Mazen Asbahi: The Blog Rundown

by Special Correspondent Fatemeh Fakhraie


You may or may not have heard that Obama’s volunteer national coordinator for Arab American and Muslim American affairs has resigned after ten days on the job because of a campaign in the media that alleged he had ties to Muslim fundamentalists, led by The Wall Street Journal. Here are some great perspectives on it from Arab and Muslim bloggers:

altmuslim discusses how WSJ’s shoddy journalism smeared Asbahi:

The Journal went out of its way to discredit this politically active volunteer-citizen by putting his name and picture front and center of its online edition (the second page of its print edition), laying bare portions of Asbahi’s resume, and questioning his affiliations as un-patriotic and terroristic. Journal readers must have been comforted to know that the Journal showed all the subtlety of a lynch mob in taking to task one of the most sensitive, peaceful and politically moderate members of the Muslim American community.

The kicker? The Wall Street Journal did so by quoting Washington insiders, who were so powerful and brave that they were given a veil of secrecy. Sure, don’t hesitate to scrutinize every blemish on the professional record of Asbahi, and blow up his picture large enough to show whether a hair is misplaced on his head. But for the people who brought this to light, let’s leave them nameless and faceless to lurk in the shadows, lest some other radically moderate Muslim get some crazy fundamentalist aspiration of actually participating in this democracy of ours.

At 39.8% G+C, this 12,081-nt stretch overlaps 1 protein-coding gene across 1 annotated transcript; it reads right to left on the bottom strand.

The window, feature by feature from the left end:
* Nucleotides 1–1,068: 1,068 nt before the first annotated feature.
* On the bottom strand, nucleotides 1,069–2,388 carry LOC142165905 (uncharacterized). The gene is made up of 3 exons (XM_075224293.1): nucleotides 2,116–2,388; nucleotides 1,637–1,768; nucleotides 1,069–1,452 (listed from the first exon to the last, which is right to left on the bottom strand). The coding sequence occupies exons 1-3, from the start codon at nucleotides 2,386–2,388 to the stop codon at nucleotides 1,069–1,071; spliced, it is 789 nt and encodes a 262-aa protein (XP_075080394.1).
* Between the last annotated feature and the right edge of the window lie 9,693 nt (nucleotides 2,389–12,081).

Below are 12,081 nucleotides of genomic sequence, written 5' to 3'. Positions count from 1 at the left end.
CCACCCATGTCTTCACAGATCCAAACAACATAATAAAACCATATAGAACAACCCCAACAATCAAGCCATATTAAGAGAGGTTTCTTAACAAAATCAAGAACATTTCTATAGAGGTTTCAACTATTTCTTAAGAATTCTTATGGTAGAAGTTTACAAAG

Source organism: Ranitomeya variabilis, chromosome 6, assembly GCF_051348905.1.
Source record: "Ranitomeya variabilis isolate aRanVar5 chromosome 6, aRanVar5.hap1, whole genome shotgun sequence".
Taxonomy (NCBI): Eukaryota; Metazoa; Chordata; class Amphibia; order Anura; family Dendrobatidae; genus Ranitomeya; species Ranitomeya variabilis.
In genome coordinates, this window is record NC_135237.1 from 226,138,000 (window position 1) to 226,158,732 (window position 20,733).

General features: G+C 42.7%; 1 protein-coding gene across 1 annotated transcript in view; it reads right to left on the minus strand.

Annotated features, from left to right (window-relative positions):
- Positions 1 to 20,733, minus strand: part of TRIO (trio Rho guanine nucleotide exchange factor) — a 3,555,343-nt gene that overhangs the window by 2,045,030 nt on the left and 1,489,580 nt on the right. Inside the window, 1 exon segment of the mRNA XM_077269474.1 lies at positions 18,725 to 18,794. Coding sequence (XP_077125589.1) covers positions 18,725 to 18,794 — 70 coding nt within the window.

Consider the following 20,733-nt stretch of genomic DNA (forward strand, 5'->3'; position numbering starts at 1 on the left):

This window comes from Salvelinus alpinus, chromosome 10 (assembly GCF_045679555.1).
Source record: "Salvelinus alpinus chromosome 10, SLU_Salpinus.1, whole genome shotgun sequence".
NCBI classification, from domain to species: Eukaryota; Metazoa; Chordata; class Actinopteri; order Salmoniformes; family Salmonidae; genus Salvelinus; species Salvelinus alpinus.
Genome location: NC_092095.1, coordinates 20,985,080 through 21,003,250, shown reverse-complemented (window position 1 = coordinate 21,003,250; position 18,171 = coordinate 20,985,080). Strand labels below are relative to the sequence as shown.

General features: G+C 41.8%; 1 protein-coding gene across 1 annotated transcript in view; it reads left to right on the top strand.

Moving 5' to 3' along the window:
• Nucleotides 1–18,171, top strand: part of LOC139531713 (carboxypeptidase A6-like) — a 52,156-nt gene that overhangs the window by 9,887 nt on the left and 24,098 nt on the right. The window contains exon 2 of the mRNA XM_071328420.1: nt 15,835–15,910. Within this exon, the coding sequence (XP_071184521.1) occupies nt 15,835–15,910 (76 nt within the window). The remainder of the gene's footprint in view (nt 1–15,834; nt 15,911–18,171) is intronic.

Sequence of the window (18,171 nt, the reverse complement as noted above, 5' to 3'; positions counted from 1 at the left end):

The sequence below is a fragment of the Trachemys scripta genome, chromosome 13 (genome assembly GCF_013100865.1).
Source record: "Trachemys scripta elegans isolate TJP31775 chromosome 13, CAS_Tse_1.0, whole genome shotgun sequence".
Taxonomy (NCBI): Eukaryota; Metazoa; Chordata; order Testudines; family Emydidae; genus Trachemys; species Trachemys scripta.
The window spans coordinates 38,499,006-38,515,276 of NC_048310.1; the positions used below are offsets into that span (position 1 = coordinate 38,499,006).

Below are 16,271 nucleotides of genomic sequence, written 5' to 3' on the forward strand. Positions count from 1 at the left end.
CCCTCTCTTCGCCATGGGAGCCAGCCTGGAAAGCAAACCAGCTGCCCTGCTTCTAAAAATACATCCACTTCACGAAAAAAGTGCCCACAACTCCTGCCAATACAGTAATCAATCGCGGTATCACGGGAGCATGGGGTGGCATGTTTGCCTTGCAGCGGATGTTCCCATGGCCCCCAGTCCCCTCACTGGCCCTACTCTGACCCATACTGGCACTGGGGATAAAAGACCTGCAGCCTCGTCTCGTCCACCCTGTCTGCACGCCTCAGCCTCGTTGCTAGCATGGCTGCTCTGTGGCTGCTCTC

James Zogby, which I found through Dawud Walid, writes about the difficulty the Arab American community has faced and continues to face in politics:

The 1980s were a difficult time for Arab Americans. Politicians returned our contributions, rejected our endorsements, and many effectively hung “No Arab Americans allowed” signs on their campaign doors. Back then, we wrote about this situation, calling it “the politics of exclusion.”

We fought back. We organized, worked hard, and we emerged victorious — or, should I say, somewhat victorious? I now feel a bit tentative about our progress because what happened to Mazen Asbahi has set off alarm bells, causing me to wonder whether or not “the politics of exclusion” might not once again be rearing its ugly head.

The combination of bigoted websites, their echo-chamber bloggers, irresponsible mainstream media outlets, and fear and ignorance about all things Arab and Muslim have produced an oppressive environment detrimental to the full political participation and empowerment of the Arab American and American Muslim communities.

Yaman Salahi, found through TalkIslam, calls for Obama to (once again) produce the change he’s promised to the Arab and Muslim communities:

If Obama wants to reach out to the Muslim American community, he needs to do it by standing by them in the face of these and similar smear campaigns which are succeeding in making everything Muslim, and everything Arab, “untouchable” when it comes to politics and campaigning in the United States. He needs to take their concerns about immigration, Department of Homeland Security harassment, and foreign policy in places like Iraq, Afghanistan, and Palestine seriously. If he does this, it will mean more to Muslim and Arab Americans than the invention of token campaign jobs which look good on paper but might not achieve much–after all, even George Bush appointed an advisor to the White House to represent the Muslim community during his term, but hardly anybody from the Muslim or Arab American communities would call that the kind of “change” they were looking for.

The Arab-American Institute has published a criticism of WSJ’s tactics and information on how you can get involved.